Socially active 60-year-olds face lower dementia risk
Data from the Whitehall II study, tracking 10,228 participants for 30 years, found that increased social contact at age 60 is associated with a significantly lower risk of developing dementia later in life. Someone who saw friends almost daily at age 60 was 12% less likely to develop dementia than someone who only saw one or two friends every few months.
While previous studies have found a link between social contact and dementia risk, the long follow-up in the present study strengthens the evidence that social engagement could protect people from dementia (rather than precursors of dementia bringing about a decline in social engagement).
Low social engagement plus high amyloid linked to cognitive decline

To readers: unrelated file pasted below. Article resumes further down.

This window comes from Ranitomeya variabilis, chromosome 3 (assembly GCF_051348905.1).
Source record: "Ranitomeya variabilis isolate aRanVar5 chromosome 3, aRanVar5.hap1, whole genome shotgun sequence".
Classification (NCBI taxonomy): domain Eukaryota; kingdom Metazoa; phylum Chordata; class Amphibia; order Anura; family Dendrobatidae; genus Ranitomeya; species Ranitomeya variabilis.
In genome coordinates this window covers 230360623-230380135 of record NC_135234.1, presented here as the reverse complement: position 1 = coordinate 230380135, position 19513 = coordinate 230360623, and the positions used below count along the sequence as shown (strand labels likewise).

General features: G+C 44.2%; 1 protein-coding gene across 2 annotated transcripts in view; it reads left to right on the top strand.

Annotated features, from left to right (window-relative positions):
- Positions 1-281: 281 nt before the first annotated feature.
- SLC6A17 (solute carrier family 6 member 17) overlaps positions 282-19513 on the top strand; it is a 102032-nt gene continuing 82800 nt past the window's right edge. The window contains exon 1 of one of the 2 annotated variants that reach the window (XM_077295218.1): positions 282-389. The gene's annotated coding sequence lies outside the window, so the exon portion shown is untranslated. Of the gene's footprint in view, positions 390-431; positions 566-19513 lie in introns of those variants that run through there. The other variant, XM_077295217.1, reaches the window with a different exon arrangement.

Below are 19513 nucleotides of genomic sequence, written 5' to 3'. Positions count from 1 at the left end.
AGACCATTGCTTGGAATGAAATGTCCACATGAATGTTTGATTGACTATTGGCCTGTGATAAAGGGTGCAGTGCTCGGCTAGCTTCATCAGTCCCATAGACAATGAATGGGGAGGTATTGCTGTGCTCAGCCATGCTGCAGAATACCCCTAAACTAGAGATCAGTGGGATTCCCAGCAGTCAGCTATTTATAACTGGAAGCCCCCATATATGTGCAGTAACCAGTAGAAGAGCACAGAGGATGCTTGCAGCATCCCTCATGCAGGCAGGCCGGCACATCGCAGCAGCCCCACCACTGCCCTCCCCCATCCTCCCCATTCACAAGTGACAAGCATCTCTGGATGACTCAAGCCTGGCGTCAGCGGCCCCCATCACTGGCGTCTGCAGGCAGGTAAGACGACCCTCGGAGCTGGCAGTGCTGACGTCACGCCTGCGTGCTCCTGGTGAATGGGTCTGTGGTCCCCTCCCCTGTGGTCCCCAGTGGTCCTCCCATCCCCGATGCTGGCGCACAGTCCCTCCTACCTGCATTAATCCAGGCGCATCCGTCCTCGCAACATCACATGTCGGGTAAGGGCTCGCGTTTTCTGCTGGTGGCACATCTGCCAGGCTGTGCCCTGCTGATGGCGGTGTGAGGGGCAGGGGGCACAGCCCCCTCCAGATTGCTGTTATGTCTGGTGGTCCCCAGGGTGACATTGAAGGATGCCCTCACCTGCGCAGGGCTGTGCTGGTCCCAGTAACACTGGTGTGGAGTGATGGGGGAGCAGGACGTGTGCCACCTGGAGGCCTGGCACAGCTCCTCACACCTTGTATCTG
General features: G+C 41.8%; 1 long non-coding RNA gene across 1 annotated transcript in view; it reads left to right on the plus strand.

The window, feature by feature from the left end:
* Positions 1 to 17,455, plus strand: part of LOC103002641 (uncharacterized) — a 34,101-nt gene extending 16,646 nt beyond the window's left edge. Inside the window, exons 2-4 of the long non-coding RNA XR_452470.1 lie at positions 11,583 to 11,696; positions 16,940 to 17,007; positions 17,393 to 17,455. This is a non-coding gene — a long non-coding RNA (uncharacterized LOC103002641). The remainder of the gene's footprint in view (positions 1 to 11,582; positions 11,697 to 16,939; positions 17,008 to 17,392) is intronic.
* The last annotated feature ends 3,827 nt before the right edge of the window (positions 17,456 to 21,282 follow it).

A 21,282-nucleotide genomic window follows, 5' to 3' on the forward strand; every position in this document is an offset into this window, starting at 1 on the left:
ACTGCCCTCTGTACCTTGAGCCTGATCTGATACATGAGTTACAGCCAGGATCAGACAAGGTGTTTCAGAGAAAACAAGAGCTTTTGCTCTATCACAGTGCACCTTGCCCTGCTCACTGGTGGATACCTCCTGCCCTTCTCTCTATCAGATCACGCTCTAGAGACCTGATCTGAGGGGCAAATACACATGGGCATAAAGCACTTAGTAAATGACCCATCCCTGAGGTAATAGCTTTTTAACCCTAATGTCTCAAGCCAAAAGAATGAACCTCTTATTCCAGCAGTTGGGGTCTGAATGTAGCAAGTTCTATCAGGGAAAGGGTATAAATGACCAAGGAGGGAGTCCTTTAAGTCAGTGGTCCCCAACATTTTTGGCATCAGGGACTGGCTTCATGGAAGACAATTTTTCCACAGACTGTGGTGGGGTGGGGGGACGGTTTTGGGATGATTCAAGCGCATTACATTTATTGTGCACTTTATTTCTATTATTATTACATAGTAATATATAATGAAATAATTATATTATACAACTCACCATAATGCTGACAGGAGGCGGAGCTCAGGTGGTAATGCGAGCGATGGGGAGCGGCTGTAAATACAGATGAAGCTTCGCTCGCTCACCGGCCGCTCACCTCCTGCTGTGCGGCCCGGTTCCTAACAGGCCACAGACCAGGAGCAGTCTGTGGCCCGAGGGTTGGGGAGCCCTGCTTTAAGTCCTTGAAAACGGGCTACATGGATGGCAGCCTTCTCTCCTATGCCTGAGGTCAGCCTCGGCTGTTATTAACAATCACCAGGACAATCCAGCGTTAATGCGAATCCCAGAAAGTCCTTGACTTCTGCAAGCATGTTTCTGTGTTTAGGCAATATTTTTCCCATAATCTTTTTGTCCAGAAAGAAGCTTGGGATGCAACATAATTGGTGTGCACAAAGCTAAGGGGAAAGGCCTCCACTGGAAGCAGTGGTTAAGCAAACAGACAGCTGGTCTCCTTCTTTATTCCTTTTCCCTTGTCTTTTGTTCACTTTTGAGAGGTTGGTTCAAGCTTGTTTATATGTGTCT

A three-year study of 217 healthy older adults (63-89) enrolled in the Harvard Aging Brain Study, has found that higher amyloid-beta levels in combination with lower social engagement was associated with greater cognitive decline over three years. Lower social engagement wasn’t associated with cognitive decline in those with a lower amyloid-beta burden.
Sommerlad, A., Sabia, S., Singh-Manoux, A., Lewis, G., & Livingston, G. (2019). Association of social contact with dementia and cognition: 28-year follow-up of the Whitehall II cohort study. PLOS Medicine, 16(8), e1002862. https://doi.org/10.1371/journal.pmed.1002862
Biddle, K et al, "Social Engagement and Amyloid-b-Related Cognitive Decline in Cognitively Normal Older Adults." American Journal of Geriatric Psychiatry. DOI: https://doi.org/10.1016/j.jagp.2019.05.005